What we need to help the Satanist see is that the pleasures of life that he (or she) so desperately seeks are found ultimately only in his Creator.36 We are created to know God and “enjoy Him forever,” as the Westminster Larger and Shorter Catechisms say. Convincing a Satanist of this is, of course, not necessarily an easy task. If no one can see his need for God apart from the work of the Holy Spirit, then this is especially the case with the Satanist. In addition, getting the Satanist to see the truth of Psalm 16:11 — “You will show me the path of life; In Your presence is fullness of joy; At Your right hand are pleasures forevermore — also requires getting him to see a host of other truths, such as the fact that there is a God and an afterlife. This means that we must be prepared to defend the truths of the Christian faith and show that not only experience but also reason demonstrate the reality of the God of the Bible, the truthfulness of His word, and the meaning of the historical life, ministry, death, and resurrection of Jesus.

With the help of the Holy Spirit, the Satanist may come to see that his own pursuit of pleasure is in reality a rebellion against the God who made him, for which he needs to be forgiven. Then the stage will be set for him to be delivered “from the power of darkness and conveyed into the kingdom of the Son of His love” (Col. 1:13). This is what the Satanist needs. This is indeed what we all need.


  1. Arthur Lyons, Satan Wants You: The Cult of Devil Worship in America (New York: The Mysterious Press, 1988), 9.
  2. <Lyons himself did not necessarily contribute to the satanic ritual abuse hysteria as he seemed not to take sides on the question of the reality of any satanic conspiracy.
  3. Anton Szandor LaVey, The Satanic Bible (New York: Avon Books, 1969), 29.
  4. >See Lawrence Wright, Sympathy for the Devil, Rolling Stone no. 612 (September 5, 1991). Since Wrights article, more challenges to elements of LaVey’s story have come to light, most significantly by LaVey’s daughter Zeena Schreck. See Zeena Schreck and Nikolas Schreck, Anton LaVey: Legend and Reality, Night Breeds: Realm of Dark Magicks, The charges of fraud leveled by the Schrecks not only extend to the person of LaVey but also to The Satanic Bible itself. They say, Pressed for material to meet Avon’s [i.e., Avon Books] deadline, ASL [i.e., LaVey] resorted to plagiarism, assembling extracts from an obscure 1896 tract Might is Right by Ragnar Redbeard. For more on the plagiarism in The Satanic Bible, see excerpts from John Smulo, Christs Advocate: An Incarnational Apologetic to Satanism, Criticisms of Satanism,
  5. LaVey, The Satanic Bible, 1. Other works by LaVey include The Satanic Rituals (New York: Avon Books, 1972); The Satanic Witch (Los Angeles: Feral House, 1970); The Devils Notebook (Los Angeles: Feral House, 1992); and the posthumously published Satan Speaks! (Los Angeles: Feral House, 1998).
  6. Schreck.
  7. Ibid.
  8. LaVey, The Satanic Bible, 52. Occultist Nevil Drury defines these expressions: Right-hand Path. In mysticism and occultism, the esoteric path associated with spiritual illumination, virtue, and positive aspiration. It is the path of light.Left-hand Path. From the Latin sinister, left, the path of black magic and sorcery. Practitioners in this tradition seek to use magic to acquire personal power, rather than of the purpose of spiritual transcendence. Dictionary of Mysticism and the Occult (San Francisco: Harper and Row Publishers, 1985), s.v., Right-hand Path, 225 and s.v., Left-hand Path, 149.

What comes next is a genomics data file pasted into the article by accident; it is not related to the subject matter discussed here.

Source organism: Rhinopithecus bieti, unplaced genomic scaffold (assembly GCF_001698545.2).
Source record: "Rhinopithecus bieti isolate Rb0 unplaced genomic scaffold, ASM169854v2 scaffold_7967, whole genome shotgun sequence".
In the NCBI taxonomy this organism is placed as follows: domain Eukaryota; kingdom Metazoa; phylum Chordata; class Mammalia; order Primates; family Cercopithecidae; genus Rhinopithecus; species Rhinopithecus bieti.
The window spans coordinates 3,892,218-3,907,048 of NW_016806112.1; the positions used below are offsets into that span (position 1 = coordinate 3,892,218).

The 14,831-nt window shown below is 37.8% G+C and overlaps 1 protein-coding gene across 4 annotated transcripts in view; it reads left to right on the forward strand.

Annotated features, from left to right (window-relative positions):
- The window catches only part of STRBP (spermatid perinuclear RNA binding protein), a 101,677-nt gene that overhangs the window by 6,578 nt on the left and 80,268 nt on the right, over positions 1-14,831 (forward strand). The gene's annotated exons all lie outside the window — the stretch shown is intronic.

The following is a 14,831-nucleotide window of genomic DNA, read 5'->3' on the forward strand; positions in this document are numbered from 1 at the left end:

9. LaVey, The Satanic Bible, 55.
  10. Ibid., 40.
  11. Ibid., 50.
  12. Ibid., 53.
  13. Ibid., 110.
  14. Ibid.
  15. Ibid., 41.
  16. Ibid., 111.
  17. LaVey, The Satanic Rituals, 21. All of these named groups constitute a rich array of occult doctrines and philosophies.
  18. Ibid., 46.
  19. LaVey, The Satanic Bible, 25.
  20. Lyons, Satan Wants You, 115.
  21. Blanche Barton, The Church of Satan (New York: Hells Kitchen Productions, 1990), 119.
  22. Lyons, Satan Wants You, 126.
  23. Peter H. Gilmore, Pretenders to the Throne: Regarding the Temple of Set, Church of Satan, Pages/Pretenders.htm.
  24. Temple of Set: General Information and Admission Policies, Temple of Set, xp_TOC_gil_English.htm.
  25. Lyons, Satan Wants You, 126.
  26. “Temple of Set: General Information and Admission Policies.”
  27. Ibid.
  28. Bob Passantino and Gretchen Passantino, When the Devil Dares: Teenagers and Satanism, Answers in Action,
  29. All Bible quotations are from the New King James Version.
  30. For a full expos of the claims made by Mike Warnke, see Mike Hertenstein and Jon Trott, Selling Satan: The Evangelical Media and the Mike Warnke Scandal (Chicago: Cornerstone Press, 1993).
  31. For excellent research on Satanism and satanic ritual abuse, see articles listed under Satanism and SRA, Answers in Action, See also Bob and Gretchen Passantino, The Hard Facts about Satanic Ritual Abuse, Christian Research Journal 14, 3 (1992).
  32. Examples of the more prominent cases that have been exposed as fraudulent include Lauren Stratford’s Satan’s Underground (see Bob Passantino, Gretchen Passantino, and Jon Trott, Satan’s Sideshow: The True Lauren Stratford Story, Cornerstone, and Rebecca Browns He Came to Set the Captives Free (see G. Richard Fisher and M. Kurt Goedelman, The Curse of Curse Theology: The Return of Rebecca Brown, M. D., Personal Freedom Outreach,
  33. See Aristotle, Nicomachean Ethics 1.7.1097a301097b8; Thomas Aquinas, Summa Theologia 1.2, Q3.
  34. C. S. Lewis, Surprised by Joy (New York: Harcourt, Brace and World, 1955), especially chap. 15.
  35. It seems to me that only the Christian worldview is able to settle the age old disputes between several great philosophical models of ethics and the human good, namely, deontology (i.e., understanding what is right in terms of duty or intrinsic rightness), utilitarianism (i.e., understanding what is right in terms of what is most practical or useful), and egoistic hedonism (i.e., understanding what is right in terms of ones own pleasure and self-interest). In the Christian worldview, God is the union of all these concepts: intrinsic value (deontology), ultimate utility or usefulness (utilitarianism), and pleasure and self-interest (egoistic hedonism). It is our duty, therefore, to do the Creators will even if it is unpleasant and against our own self-interest in the short term. For the redeemed in the afterlife, our duty results in maximum utility and in our ultimate pleasure and self-interest. In the Christian worldview, doing the good (i.e., what is right) ultimately is good for us.
  36. See John Piper, Desiring God: Meditations of a Christian Hedonist (Portland, OR: Multnomah Press, 1986).